HIST 116: The American Revolution
Lecture 09 - Who Were the Loyalists? The lecture first concludes the discussion of the First Continental Congress, which met in 1774. Ultimately, although its delegates represented a range of opinions,
the voices of the political radicals in the Congress were the loudest. In October 1774, the Continental Congress passed both the radical Suffolk Resolves and the Declaration and Resolves, which laid out
the colonists' grievances with Parliament. The Congress also sent a petition to the King which warned him that the British Parliament was stripping the American colonists of their rights as English citizens.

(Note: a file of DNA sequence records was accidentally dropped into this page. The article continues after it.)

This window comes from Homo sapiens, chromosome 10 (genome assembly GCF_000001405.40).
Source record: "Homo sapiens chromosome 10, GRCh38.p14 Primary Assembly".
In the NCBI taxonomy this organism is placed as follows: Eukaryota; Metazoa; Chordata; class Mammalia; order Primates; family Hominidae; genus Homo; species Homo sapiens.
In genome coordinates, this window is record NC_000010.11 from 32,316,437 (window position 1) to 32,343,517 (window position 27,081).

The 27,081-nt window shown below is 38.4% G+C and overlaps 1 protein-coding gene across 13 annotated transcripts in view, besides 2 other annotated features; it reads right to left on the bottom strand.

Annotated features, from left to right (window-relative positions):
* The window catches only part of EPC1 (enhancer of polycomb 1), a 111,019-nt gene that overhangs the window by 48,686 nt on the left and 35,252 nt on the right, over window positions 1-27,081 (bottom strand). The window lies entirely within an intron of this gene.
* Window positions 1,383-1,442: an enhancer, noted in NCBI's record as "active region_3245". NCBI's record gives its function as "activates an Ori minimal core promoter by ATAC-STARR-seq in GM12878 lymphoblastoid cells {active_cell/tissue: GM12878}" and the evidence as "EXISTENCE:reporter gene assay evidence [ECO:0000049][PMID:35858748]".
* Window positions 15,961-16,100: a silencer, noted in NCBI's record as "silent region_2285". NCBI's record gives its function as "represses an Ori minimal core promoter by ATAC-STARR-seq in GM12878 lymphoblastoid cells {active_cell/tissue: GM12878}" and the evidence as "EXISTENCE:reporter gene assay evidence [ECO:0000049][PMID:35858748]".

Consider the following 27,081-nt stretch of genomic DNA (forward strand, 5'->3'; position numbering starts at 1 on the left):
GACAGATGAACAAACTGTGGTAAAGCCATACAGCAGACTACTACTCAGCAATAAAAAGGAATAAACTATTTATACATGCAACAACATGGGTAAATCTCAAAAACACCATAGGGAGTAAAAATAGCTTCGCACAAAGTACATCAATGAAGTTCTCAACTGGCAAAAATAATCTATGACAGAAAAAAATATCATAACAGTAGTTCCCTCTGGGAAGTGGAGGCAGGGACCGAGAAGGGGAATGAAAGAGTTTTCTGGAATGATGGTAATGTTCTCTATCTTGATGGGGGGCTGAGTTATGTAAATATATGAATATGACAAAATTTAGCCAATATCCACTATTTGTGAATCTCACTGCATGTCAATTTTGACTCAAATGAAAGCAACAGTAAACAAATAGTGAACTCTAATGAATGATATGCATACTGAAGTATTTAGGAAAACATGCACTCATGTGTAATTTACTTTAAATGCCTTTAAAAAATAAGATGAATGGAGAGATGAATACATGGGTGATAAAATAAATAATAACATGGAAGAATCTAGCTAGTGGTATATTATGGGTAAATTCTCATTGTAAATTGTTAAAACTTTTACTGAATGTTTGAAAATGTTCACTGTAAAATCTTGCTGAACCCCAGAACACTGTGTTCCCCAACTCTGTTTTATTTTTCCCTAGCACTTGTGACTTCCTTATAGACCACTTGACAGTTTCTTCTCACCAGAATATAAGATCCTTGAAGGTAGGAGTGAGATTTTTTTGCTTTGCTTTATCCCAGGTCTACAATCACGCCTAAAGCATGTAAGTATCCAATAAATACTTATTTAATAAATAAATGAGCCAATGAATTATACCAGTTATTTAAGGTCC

Given such radical measures, by early 1775, many American colonists were choosing sides in the growing conflict, and many chose to be Loyalists. Professor Freeman concludes her lecture with a discussion of
the varied reasons why different Loyalists chose to support the British Crown, and what kinds of people tended to be Loyalists in the American Revolution.
|Lecture 09 - Who Were the Loyalists?|
|[00:00:00]||1. Introduction: The Loyalists|
|[00:01:32]||2. Radical Voices in the First Continental Congress: The Grand Council and the Suffolk Resolves|
|[00:17:23]||3. Deliberations over Declaration and Resolves, and the Impact of the Continental Association|
|[00:27:49]||4. Taking Sides: The King's Friends, or the Loyalists|
|[00:37:53]||5. Loyalist Demographics|
|Lecture 9 - Who Were the Loyalists?
Instructor: Professor Joanne Freeman. Transcript [html]. Audio [mp3]. Download Video [mov].
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